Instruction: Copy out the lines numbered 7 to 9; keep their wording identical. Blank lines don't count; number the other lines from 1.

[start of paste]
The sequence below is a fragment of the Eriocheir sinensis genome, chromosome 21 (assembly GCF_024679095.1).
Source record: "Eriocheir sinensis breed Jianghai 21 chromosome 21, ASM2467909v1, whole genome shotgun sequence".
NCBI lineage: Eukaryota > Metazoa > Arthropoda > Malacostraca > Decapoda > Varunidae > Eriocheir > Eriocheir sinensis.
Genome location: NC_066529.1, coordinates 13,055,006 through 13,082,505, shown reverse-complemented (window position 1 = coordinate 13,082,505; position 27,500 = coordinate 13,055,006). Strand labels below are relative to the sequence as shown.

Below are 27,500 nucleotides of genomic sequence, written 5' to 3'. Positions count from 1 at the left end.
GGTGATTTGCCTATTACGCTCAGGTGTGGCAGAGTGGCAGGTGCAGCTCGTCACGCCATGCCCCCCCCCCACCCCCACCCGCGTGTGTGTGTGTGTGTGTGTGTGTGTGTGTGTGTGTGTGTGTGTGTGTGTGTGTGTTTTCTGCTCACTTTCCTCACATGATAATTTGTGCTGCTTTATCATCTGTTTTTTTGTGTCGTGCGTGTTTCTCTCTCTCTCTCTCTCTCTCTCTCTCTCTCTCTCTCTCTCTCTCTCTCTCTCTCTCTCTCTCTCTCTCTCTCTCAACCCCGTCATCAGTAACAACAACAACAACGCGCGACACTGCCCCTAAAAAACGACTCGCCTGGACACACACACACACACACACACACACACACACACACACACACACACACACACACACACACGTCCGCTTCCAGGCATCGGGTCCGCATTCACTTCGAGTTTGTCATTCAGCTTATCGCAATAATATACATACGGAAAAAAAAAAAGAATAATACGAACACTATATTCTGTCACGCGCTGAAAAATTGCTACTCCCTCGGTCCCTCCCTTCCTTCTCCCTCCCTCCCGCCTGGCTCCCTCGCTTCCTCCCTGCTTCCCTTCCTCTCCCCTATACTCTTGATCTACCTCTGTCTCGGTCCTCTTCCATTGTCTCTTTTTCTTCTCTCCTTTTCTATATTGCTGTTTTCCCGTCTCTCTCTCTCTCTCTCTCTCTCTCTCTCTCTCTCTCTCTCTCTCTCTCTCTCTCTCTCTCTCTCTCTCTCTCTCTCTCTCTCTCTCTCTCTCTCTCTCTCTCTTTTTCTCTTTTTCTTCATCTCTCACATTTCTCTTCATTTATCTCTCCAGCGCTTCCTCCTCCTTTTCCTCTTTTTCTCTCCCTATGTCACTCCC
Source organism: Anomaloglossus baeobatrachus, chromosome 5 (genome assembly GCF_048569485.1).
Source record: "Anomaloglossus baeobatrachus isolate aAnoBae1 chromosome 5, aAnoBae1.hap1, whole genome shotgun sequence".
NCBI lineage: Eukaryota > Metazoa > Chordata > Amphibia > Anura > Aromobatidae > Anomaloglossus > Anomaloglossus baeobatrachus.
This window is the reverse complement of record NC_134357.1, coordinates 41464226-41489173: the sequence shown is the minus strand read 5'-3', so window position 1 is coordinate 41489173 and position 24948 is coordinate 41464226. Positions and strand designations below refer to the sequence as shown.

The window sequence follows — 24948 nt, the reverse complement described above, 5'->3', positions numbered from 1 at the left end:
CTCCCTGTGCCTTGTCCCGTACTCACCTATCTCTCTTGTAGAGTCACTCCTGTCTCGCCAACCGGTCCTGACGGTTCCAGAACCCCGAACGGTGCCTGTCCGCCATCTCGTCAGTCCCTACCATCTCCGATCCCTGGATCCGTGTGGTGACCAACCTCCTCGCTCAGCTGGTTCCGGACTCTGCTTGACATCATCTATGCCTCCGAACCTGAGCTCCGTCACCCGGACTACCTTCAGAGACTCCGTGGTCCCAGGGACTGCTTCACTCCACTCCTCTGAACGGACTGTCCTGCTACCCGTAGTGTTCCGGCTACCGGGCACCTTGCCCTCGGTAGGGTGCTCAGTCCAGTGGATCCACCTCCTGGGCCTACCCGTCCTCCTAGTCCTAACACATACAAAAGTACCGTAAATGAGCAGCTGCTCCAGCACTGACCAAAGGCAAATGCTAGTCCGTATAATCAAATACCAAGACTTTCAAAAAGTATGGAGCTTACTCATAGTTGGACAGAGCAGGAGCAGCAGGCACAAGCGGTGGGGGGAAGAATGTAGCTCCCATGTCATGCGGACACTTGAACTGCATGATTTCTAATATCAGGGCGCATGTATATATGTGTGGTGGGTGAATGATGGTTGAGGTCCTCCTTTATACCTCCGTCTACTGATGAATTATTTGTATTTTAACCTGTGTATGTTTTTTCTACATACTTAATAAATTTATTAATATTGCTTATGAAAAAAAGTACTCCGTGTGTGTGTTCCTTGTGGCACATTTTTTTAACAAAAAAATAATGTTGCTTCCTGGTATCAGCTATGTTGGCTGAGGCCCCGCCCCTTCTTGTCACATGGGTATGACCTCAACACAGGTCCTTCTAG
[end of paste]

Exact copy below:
Source organism: Anomaloglossus baeobatrachus, chromosome 5 (genome assembly GCF_048569485.1).
Source record: "Anomaloglossus baeobatrachus isolate aAnoBae1 chromosome 5, aAnoBae1.hap1, whole genome shotgun sequence".
NCBI lineage: Eukaryota > Metazoa > Chordata > Amphibia > Anura > Aromobatidae > Anomaloglossus > Anomaloglossus baeobatrachus.